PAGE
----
1. Exit polling is intimidating.
Anonymous voting frees you to vote your conscience. No one would like a gang outside a polling station ready to find out how you anonymously voted. What’s the point of anonymous voting if anyone is asking you how you voted, immediately after you did?
2. Exit polling is inaccurate.
Those declining to answer an exit poll cannot be shown to be more in favor of one candidate or the other. Yet exit polls must accurately reflect how all voted. Because of reason #1, it’s likely a percentage of exit poll results will be not be true. So it can potentially introduce a falsehood into the results. Results must be both logically and mathematically valid. Here’s an example – suppose you’re trying to solve an equation: x = 2+2. Suppose the first 2 is not really a “2″ but “1″. Do you think the result “x=4″ is going to be accurate?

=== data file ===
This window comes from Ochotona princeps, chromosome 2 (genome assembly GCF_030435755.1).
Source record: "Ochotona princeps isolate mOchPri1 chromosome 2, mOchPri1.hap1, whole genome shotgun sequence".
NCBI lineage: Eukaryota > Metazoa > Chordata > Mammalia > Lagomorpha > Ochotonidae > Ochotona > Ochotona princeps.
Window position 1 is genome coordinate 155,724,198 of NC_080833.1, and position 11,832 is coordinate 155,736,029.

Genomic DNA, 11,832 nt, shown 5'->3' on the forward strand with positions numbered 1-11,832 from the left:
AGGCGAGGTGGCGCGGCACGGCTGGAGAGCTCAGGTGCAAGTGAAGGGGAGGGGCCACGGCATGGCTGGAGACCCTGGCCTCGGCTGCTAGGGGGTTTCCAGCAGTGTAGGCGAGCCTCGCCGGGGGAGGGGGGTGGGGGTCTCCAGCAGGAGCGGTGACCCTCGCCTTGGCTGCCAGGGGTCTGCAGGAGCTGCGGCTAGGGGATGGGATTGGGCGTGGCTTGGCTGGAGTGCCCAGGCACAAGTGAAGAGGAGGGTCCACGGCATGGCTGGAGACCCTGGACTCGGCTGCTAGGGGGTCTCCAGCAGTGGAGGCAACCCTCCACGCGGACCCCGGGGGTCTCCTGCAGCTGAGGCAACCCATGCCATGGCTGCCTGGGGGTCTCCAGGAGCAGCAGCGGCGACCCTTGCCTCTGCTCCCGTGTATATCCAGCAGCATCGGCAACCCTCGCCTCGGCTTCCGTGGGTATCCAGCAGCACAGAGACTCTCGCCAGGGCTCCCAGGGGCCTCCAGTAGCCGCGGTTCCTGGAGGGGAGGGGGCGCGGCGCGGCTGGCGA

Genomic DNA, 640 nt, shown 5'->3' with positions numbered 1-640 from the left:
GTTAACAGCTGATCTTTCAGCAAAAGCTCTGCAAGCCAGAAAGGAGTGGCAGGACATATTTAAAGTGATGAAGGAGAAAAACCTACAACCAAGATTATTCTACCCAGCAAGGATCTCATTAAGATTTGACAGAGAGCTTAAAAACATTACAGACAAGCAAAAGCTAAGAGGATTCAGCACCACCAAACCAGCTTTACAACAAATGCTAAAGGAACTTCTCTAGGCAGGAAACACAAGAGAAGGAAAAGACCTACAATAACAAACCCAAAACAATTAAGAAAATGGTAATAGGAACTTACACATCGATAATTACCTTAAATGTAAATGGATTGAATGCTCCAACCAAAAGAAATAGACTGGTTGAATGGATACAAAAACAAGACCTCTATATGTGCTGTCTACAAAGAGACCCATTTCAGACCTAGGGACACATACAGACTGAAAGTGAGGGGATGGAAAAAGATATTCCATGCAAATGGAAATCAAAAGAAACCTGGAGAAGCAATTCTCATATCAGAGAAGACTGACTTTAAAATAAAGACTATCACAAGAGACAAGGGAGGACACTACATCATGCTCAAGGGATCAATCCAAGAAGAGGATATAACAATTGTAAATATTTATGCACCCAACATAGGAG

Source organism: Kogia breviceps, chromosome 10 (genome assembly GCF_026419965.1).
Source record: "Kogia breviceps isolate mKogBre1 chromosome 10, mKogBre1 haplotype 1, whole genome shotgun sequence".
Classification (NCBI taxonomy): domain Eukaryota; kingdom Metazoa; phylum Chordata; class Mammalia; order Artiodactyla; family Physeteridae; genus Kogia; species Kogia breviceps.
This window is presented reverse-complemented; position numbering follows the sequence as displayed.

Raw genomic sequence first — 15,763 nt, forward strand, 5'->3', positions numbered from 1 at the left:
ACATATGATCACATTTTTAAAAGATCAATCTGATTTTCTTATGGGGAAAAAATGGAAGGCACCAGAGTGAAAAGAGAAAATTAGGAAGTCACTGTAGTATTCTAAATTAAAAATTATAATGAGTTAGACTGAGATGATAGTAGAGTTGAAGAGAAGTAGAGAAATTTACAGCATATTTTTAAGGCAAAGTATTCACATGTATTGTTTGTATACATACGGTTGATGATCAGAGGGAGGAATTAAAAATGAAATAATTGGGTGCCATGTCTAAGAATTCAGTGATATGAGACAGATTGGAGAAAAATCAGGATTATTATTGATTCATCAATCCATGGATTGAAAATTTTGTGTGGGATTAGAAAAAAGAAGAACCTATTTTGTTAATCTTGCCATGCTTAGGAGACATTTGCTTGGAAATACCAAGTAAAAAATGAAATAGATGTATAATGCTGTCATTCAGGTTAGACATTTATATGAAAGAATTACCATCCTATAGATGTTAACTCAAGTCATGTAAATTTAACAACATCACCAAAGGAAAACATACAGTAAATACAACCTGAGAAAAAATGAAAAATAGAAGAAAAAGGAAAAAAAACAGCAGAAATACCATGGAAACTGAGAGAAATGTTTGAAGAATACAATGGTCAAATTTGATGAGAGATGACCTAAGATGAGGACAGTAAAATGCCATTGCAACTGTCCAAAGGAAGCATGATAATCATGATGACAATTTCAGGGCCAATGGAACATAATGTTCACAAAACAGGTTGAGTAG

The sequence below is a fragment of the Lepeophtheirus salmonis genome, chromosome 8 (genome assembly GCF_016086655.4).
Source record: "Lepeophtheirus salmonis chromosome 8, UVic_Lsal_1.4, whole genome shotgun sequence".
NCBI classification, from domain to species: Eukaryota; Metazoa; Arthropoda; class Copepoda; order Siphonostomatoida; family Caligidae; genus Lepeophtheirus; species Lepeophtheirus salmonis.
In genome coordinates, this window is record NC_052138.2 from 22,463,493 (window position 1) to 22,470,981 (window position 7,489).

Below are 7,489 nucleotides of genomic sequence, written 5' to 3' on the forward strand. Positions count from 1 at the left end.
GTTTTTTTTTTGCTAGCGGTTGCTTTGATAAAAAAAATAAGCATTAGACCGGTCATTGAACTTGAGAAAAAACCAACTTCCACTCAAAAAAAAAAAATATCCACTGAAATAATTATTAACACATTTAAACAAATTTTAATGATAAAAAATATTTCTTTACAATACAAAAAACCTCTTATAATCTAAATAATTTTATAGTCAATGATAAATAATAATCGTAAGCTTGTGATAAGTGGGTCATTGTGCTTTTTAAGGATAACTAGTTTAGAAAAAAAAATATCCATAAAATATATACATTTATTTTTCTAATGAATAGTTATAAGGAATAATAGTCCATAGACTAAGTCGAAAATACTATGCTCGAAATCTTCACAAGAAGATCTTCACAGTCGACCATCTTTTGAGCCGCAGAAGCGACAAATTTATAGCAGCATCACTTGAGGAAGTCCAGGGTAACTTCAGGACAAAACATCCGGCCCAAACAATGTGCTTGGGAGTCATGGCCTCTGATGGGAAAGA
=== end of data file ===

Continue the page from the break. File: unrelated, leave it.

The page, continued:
3. Exit polling skews decisions.
Publishing exit polling results encourages a mob mentality – go along to get along. It encourages both intimidation and inaccuracies, making it possible to sway some portion of the electorate to vote based on immediate self-preservation reasons. Given the possibility it may skew the decision, it creates a feedback loop. Anyone who’s ever heard the high-pitched squeal when a live microphone comes near an amplified speaker that’s playing that input understands how a feedback loop is problematic.
At it’s least intrusive, exit polling is misleading, at it’s worst, it’s a potentially distorting device that should be eliminated.